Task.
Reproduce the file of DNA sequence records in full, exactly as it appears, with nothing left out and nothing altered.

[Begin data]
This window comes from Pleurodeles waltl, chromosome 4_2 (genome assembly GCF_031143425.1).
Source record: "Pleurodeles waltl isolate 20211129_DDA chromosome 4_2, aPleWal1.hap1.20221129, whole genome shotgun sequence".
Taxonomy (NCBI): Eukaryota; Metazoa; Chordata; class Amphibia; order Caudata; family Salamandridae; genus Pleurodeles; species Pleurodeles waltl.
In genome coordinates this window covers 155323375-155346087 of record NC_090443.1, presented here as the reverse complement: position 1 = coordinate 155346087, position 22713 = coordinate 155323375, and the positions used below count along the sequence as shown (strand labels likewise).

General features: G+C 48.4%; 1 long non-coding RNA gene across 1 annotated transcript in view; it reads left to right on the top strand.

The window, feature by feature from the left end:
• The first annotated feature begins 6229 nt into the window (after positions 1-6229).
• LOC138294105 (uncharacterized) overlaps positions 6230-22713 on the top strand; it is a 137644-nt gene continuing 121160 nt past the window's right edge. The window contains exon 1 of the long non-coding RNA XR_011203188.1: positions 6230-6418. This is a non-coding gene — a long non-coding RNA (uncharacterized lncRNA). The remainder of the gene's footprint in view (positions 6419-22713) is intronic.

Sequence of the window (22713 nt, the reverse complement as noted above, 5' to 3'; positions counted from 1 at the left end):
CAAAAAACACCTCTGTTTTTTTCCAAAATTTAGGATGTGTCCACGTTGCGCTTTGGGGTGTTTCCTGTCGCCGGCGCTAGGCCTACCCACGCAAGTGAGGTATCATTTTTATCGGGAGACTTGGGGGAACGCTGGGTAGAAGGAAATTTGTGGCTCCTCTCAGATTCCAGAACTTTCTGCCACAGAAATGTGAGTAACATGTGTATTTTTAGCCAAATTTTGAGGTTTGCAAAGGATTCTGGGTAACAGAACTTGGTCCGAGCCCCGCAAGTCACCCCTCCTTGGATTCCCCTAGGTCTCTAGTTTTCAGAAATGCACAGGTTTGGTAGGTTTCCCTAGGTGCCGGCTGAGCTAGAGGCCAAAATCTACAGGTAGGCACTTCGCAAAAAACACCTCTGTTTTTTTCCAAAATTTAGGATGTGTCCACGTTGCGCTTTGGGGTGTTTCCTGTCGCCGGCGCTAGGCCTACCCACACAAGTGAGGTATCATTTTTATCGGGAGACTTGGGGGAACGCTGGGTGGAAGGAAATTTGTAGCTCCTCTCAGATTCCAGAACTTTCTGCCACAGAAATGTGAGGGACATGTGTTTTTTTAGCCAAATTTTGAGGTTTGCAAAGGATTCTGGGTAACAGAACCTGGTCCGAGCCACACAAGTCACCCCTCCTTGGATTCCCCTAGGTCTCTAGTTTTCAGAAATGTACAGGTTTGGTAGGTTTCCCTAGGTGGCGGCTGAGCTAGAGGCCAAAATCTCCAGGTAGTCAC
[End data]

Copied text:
This window comes from Pleurodeles waltl, chromosome 4_2 (genome assembly GCF_031143425.1).
Source record: "Pleurodeles waltl isolate 20211129_DDA chromosome 4_2, aPleWal1.hap1.20221129, whole genome shotgun sequence".
Taxonomy (NCBI): Eukaryota; Metazoa; Chordata; class Amphibia; order Caudata; family Salamandridae; genus Pleurodeles; species Pleurodeles waltl.
In genome coordinates this window covers 155323375-155346087 of record NC_090443.1, presented here as the reverse complement: position 1 = coordinate 155346087, position 22713 = coordinate 155323375, and the positions used below count along the sequence as shown (strand labels likewise).

General features: G+C 48.4%; 1 long non-coding RNA gene across 1 annotated transcript in view; it reads left to right on the top strand.

The window, feature by feature from the left end:
• The first annotated feature begins 6229 nt into the window (after positions 1-6229).
• LOC138294105 (uncharacterized) overlaps positions 6230-22713 on the top strand; it is a 137644-nt gene continuing 121160 nt past the window's right edge. The window contains exon 1 of the long non-coding RNA XR_011203188.1: positions 6230-6418. This is a non-coding gene — a long non-coding RNA (uncharacterized lncRNA). The remainder of the gene's footprint in view (positions 6419-22713) is intronic.

Sequence of the window (22713 nt, the reverse complement as noted above, 5' to 3'; positions counted from 1 at the left end):
CAAAAAACACCTCTGTTTTTTTCCAAAATTTAGGATGTGTCCACGTTGCGCTTTGGGGTGTTTCCTGTCGCCGGCGCTAGGCCTACCCACGCAAGTGAGGTATCATTTTTATCGGGAGACTTGGGGGAACGCTGGGTAGAAGGAAATTTGTGGCTCCTCTCAGATTCCAGAACTTTCTGCCACAGAAATGTGAGTAACATGTGTATTTTTAGCCAAATTTTGAGGTTTGCAAAGGATTCTGGGTAACAGAACTTGGTCCGAGCCCCGCAAGTCACCCCTCCTTGGATTCCCCTAGGTCTCTAGTTTTCAGAAATGCACAGGTTTGGTAGGTTTCCCTAGGTGCCGGCTGAGCTAGAGGCCAAAATCTACAGGTAGGCACTTCGCAAAAAACACCTCTGTTTTTTTCCAAAATTTAGGATGTGTCCACGTTGCGCTTTGGGGTGTTTCCTGTCGCCGGCGCTAGGCCTACCCACACAAGTGAGGTATCATTTTTATCGGGAGACTTGGGGGAACGCTGGGTGGAAGGAAATTTGTAGCTCCTCTCAGATTCCAGAACTTTCTGCCACAGAAATGTGAGGGACATGTGTTTTTTTAGCCAAATTTTGAGGTTTGCAAAGGATTCTGGGTAACAGAACCTGGTCCGAGCCACACAAGTCACCCCTCCTTGGATTCCCCTAGGTCTCTAGTTTTCAGAAATGTACAGGTTTGGTAGGTTTCCCTAGGTGGCGGCTGAGCTAGAGGCCAAAATCTCCAGGTAGTCAC